N.C. Considering a Surgery Bill That Kentucky Regrets Passing
This article was written by Woodford S. Van Meter for The Charlotte Observer.
As a professor of ophthalmology and a teacher of eye surgeons, I implore North Carolina not to make the mistake my Kentucky made six years ago, blindly rushing into law a bill that let non-surgeons operate on people’s eyes – a move legislators later regretted, and which Kentucky’s citizens opposed four-to-one.
The N.C. General Assembly is considering two misguided proposals, House Bill 36 and Senate Bill 342, that would let optometrists – who are not medical doctors and have little or no surgical training – perform hundreds of kinds of eye surgery with scalpels and lasers. Such a move would threaten patient safety across North Carolina while raising the cost of health care for everyone.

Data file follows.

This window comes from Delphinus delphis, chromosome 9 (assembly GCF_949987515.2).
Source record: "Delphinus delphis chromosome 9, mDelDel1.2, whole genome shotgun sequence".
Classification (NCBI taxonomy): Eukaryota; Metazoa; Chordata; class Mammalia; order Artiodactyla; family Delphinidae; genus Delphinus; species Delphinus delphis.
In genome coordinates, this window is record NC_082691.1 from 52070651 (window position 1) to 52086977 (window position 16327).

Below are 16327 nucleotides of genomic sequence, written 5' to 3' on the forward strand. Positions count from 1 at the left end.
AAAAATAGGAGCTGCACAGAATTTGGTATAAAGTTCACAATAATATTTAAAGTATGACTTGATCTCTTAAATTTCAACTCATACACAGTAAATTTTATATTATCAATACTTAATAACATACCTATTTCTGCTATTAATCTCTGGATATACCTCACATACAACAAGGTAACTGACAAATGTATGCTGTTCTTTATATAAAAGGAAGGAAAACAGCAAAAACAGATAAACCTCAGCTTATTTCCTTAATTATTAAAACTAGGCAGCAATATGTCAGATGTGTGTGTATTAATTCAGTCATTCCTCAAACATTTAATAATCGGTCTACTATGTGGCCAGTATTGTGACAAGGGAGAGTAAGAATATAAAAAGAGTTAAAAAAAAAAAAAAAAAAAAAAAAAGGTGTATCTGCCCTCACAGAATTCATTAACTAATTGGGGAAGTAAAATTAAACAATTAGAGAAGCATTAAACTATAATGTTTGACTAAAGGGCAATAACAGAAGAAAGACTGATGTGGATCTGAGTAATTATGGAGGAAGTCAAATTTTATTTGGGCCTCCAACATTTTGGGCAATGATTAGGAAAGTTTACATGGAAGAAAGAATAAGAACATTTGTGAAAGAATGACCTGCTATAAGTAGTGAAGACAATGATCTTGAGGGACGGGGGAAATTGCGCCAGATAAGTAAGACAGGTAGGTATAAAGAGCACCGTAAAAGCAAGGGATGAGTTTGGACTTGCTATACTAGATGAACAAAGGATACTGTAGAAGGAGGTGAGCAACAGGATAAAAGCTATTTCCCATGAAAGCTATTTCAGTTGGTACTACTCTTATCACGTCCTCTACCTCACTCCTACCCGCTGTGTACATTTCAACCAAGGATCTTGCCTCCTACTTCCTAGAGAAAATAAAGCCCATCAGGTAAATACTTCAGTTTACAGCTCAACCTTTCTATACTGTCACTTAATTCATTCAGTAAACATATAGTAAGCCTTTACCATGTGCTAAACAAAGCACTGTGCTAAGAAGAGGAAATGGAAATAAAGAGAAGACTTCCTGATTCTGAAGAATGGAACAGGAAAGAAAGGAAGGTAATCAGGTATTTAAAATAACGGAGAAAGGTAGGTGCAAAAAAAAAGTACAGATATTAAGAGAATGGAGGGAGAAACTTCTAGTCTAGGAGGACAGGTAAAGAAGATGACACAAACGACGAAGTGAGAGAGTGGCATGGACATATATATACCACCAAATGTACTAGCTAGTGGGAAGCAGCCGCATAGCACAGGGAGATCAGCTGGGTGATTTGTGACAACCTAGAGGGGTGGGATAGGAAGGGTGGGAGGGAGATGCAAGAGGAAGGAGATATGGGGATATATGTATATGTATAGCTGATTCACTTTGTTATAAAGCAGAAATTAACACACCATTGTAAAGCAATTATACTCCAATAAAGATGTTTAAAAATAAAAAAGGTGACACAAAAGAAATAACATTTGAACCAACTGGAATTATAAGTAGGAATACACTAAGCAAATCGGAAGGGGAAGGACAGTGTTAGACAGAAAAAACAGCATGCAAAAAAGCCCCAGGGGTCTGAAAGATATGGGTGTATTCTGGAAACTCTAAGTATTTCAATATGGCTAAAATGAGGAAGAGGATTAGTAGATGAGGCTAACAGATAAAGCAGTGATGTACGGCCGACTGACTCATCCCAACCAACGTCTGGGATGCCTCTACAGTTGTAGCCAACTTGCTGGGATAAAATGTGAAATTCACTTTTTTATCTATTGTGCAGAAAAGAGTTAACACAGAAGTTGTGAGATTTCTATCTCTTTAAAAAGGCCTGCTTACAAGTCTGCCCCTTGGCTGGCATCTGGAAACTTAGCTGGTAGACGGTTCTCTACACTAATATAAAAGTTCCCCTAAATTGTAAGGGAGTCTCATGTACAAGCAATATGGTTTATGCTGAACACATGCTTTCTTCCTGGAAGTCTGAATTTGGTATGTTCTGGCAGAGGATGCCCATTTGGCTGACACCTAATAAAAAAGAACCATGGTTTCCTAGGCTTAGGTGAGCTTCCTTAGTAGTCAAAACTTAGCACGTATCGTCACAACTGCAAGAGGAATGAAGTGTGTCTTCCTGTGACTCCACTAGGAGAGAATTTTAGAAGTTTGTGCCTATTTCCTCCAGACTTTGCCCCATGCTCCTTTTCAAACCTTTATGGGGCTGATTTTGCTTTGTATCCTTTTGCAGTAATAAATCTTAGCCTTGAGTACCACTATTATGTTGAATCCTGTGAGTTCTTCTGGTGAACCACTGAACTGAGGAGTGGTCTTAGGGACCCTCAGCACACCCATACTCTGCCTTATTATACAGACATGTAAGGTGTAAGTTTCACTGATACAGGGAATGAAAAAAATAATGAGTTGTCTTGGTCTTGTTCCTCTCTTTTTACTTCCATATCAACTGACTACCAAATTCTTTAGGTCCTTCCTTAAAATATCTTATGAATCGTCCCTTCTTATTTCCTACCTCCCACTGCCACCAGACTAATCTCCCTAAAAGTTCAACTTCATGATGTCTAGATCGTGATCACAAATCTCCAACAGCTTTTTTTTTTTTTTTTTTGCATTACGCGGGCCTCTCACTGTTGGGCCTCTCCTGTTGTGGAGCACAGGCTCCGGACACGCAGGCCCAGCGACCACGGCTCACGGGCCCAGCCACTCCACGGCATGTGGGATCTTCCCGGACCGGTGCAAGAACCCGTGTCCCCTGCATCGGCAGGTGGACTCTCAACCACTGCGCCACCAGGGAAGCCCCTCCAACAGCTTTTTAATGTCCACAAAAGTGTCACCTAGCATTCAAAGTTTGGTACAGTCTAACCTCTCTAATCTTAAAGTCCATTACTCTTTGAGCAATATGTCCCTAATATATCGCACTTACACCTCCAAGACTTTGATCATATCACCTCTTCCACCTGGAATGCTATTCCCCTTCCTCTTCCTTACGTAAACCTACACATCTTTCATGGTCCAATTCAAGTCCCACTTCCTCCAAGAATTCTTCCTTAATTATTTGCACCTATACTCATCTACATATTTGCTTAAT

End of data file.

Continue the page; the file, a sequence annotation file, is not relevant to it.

HB 36 and SB 342 remove the current law’s requirement of a medical license to perform eye surgery and would prevent the North Carolina Medical Board from determining the standards of medical education and surgical training. These bills cast aside vital safety protections for patients across North Carolina.
Publication: The Charlotte Observer
Date Published: April 17, 2017
HB36 is a dangerous bill before the North Carolina General Assembly. If passed, HB36 will enable Optometrists, who did not attend medical school, the ability to perform eye surgery within our state.